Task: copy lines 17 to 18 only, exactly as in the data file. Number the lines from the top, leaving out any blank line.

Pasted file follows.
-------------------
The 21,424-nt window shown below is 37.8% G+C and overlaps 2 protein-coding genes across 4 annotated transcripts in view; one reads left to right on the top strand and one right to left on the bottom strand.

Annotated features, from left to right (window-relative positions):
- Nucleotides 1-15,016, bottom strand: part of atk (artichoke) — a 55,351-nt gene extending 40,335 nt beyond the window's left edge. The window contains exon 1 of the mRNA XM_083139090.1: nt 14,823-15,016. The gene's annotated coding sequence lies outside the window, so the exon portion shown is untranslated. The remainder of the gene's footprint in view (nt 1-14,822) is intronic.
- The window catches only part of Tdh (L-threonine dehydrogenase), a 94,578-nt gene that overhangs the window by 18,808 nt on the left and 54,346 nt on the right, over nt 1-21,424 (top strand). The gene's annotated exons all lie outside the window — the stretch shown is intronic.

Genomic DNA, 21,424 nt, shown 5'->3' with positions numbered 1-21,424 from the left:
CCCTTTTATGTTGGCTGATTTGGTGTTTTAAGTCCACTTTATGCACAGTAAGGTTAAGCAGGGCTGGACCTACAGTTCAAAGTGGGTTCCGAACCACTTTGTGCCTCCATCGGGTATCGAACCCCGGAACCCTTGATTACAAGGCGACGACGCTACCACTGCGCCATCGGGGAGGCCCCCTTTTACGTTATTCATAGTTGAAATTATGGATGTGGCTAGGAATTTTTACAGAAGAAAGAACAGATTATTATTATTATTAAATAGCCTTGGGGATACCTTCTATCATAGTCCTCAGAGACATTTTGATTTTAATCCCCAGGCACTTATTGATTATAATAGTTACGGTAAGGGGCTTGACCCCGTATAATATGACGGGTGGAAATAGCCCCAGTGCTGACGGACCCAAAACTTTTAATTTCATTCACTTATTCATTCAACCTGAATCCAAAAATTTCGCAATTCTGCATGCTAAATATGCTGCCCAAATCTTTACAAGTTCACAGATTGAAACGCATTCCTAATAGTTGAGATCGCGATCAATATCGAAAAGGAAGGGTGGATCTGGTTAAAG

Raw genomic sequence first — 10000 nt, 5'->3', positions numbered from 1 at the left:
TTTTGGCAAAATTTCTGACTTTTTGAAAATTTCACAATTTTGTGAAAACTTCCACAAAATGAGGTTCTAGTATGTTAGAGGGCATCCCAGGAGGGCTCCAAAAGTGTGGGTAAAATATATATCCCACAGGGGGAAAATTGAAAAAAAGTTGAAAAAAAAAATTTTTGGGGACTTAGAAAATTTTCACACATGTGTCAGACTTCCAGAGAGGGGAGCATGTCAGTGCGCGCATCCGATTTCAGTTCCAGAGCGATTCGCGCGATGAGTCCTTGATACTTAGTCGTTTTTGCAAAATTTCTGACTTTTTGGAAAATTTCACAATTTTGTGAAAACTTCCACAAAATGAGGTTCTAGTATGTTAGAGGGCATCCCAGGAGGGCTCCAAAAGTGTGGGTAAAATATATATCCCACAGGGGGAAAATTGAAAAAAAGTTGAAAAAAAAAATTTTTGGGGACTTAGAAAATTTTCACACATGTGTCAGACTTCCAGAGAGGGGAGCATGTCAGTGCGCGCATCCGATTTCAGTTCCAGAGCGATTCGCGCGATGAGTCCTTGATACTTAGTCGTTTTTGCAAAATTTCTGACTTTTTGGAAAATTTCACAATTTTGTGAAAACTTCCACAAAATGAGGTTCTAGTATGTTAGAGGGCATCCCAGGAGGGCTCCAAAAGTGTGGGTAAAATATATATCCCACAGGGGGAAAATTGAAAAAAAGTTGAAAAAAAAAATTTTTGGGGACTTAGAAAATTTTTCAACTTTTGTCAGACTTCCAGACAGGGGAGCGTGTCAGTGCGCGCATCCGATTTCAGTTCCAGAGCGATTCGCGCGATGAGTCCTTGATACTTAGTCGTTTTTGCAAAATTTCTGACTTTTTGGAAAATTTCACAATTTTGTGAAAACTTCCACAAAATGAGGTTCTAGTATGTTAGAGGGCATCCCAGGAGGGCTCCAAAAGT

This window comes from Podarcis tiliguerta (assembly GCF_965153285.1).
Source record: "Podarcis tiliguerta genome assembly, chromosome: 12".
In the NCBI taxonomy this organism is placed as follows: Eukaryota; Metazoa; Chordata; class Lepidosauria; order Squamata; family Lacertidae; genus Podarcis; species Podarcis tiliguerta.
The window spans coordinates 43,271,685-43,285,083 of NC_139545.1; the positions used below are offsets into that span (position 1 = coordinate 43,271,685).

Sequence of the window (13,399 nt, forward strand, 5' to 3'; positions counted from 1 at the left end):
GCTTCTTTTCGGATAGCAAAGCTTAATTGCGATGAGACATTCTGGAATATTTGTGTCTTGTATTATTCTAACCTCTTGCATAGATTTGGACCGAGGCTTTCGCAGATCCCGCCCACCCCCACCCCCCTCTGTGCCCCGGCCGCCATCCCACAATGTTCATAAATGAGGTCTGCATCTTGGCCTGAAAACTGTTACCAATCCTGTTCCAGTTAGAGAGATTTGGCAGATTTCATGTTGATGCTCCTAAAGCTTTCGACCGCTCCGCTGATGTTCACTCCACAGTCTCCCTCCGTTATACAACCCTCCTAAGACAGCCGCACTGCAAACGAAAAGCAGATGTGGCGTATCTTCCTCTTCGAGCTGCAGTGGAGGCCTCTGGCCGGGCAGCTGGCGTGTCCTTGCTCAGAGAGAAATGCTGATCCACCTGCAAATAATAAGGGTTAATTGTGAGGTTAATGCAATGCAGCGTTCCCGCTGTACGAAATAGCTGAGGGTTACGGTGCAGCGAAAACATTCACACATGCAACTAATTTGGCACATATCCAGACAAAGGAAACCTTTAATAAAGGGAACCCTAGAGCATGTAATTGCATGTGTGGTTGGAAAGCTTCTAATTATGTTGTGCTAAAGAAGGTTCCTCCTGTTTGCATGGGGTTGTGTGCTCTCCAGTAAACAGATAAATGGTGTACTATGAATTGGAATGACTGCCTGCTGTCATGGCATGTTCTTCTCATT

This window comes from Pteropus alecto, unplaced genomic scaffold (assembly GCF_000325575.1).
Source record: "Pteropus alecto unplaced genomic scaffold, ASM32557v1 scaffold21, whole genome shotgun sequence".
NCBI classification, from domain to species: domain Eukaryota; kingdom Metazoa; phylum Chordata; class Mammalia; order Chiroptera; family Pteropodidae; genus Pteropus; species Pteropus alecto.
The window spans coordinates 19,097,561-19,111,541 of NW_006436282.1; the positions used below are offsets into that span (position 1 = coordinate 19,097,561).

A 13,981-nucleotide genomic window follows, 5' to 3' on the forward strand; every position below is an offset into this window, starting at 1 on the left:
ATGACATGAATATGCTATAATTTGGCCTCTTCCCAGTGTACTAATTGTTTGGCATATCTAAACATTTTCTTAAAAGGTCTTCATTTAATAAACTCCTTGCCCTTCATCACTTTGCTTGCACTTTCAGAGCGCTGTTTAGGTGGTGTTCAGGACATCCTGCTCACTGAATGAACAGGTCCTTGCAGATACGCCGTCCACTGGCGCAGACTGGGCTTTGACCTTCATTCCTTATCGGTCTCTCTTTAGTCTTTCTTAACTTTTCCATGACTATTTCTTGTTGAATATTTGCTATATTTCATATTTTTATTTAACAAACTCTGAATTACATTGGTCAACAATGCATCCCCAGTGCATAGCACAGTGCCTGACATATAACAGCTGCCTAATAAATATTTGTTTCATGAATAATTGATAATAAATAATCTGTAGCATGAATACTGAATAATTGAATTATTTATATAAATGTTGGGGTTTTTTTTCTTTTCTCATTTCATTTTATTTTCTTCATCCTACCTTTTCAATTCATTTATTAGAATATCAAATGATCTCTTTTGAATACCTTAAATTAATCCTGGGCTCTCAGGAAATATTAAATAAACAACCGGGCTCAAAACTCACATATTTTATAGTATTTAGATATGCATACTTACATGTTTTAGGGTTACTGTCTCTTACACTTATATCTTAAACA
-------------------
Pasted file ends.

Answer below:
NCBI classification, from domain to species: domain Eukaryota; kingdom Metazoa; phylum Chordata; class Mammalia; order Chiroptera; family Pteropodidae; genus Pteropus; species Pteropus alecto.
The window spans coordinates 19,097,561-19,111,541 of NW_006436282.1; the positions used below are offsets into that span (position 1 = coordinate 19,097,561).